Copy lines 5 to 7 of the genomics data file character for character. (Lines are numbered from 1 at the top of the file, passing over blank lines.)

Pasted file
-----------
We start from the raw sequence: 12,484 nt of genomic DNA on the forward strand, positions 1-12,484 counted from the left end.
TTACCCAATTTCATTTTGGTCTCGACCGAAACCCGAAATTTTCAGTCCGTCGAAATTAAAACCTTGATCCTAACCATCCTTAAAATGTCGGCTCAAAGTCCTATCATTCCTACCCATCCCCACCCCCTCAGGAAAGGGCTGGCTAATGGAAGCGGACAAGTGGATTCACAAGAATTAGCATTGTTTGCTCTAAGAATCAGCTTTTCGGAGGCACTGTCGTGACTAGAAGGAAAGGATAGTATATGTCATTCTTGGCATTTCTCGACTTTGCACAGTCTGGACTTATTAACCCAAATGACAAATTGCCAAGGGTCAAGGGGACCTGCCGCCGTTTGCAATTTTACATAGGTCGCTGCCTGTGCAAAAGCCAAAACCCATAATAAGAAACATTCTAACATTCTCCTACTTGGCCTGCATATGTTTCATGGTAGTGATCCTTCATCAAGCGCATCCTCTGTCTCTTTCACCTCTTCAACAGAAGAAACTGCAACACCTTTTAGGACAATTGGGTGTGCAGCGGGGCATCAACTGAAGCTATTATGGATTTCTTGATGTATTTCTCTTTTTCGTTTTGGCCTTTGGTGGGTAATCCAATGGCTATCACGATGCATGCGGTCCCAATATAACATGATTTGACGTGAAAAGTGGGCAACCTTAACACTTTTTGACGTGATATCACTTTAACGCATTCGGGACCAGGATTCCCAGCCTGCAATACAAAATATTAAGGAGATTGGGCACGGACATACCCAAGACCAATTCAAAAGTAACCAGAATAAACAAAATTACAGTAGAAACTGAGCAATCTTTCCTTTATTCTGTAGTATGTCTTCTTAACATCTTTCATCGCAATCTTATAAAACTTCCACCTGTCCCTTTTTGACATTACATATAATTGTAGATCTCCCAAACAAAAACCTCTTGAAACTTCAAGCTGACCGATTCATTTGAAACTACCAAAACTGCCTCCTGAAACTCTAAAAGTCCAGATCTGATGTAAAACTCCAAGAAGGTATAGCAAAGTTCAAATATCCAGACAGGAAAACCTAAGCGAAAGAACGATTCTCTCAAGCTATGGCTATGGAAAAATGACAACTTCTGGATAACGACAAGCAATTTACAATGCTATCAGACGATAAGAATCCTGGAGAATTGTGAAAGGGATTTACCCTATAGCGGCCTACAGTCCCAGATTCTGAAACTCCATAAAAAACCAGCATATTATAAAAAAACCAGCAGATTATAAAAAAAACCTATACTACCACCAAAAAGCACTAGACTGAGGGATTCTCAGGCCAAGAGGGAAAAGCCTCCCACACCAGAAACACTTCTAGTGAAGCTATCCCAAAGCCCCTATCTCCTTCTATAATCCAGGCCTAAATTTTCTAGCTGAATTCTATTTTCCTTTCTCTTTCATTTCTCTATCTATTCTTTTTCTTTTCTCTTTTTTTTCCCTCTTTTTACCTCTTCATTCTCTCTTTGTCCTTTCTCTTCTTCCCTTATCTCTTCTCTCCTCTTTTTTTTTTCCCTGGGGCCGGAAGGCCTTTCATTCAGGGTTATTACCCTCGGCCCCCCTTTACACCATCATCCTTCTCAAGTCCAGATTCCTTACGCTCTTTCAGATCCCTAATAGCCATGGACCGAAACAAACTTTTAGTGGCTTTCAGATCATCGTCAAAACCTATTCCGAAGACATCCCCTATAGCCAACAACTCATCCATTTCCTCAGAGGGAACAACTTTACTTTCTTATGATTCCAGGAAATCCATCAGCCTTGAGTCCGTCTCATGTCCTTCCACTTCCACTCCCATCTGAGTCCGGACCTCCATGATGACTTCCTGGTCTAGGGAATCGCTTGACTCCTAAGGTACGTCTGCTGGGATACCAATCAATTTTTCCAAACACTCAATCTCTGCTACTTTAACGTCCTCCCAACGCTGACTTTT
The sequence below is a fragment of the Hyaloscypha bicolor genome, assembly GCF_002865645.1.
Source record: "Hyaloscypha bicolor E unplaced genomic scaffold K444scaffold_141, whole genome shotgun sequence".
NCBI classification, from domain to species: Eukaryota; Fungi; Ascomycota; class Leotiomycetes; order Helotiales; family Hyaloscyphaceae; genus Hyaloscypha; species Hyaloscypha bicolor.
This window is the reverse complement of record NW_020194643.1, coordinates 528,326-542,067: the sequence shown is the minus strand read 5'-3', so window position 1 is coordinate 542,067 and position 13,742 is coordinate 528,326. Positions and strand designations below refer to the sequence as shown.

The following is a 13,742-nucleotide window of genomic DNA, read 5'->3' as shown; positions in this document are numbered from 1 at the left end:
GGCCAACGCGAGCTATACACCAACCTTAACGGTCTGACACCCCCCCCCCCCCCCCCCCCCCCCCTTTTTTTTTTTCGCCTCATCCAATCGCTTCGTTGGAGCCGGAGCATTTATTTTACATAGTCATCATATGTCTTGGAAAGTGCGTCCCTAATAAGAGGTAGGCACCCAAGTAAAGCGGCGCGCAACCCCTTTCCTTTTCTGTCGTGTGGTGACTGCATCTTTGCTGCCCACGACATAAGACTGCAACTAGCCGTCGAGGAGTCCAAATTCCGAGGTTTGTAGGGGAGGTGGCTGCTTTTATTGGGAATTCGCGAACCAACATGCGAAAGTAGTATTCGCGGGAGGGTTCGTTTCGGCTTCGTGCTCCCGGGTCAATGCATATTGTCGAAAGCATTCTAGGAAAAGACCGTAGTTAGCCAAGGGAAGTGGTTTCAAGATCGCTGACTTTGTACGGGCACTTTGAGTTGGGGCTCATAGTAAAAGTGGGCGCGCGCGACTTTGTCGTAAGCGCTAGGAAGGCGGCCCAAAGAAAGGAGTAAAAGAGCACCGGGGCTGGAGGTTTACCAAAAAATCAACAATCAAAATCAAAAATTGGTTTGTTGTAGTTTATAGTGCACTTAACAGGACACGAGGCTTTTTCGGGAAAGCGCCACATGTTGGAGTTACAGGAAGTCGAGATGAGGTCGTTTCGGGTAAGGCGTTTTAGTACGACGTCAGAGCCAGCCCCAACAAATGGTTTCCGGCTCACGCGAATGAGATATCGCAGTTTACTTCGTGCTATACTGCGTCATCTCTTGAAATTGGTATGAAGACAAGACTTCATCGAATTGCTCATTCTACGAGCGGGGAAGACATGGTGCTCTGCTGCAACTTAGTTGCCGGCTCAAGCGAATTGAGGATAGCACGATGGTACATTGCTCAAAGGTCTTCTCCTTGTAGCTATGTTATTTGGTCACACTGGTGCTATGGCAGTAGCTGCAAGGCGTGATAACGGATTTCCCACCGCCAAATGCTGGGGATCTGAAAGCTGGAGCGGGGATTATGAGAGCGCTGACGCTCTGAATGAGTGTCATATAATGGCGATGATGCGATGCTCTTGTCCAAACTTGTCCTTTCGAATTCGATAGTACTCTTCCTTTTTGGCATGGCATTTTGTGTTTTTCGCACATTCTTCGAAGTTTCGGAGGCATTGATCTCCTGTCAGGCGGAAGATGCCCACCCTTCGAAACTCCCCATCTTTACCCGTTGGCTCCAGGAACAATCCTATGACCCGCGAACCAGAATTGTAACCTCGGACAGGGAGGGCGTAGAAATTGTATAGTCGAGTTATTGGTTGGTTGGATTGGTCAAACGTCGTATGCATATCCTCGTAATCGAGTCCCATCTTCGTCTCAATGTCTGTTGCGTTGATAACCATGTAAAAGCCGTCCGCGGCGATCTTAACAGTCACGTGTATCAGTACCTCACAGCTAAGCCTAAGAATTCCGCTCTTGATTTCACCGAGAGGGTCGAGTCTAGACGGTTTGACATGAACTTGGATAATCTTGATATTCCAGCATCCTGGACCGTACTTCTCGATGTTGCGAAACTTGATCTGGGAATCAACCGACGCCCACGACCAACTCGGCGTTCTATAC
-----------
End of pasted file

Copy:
NCBI classification, from domain to species: Eukaryota; Fungi; Ascomycota; class Leotiomycetes; order Helotiales; family Hyaloscyphaceae; genus Hyaloscypha; species Hyaloscypha bicolor.
This window is the reverse complement of record NW_020194643.1, coordinates 528,326-542,067: the sequence shown is the minus strand read 5'-3', so window position 1 is coordinate 542,067 and position 13,742 is coordinate 528,326. Positions and strand designations below refer to the sequence as shown.

The following is a 13,742-nucleotide window of genomic DNA, read 5'->3' as shown; positions in this document are numbered from 1 at the left end: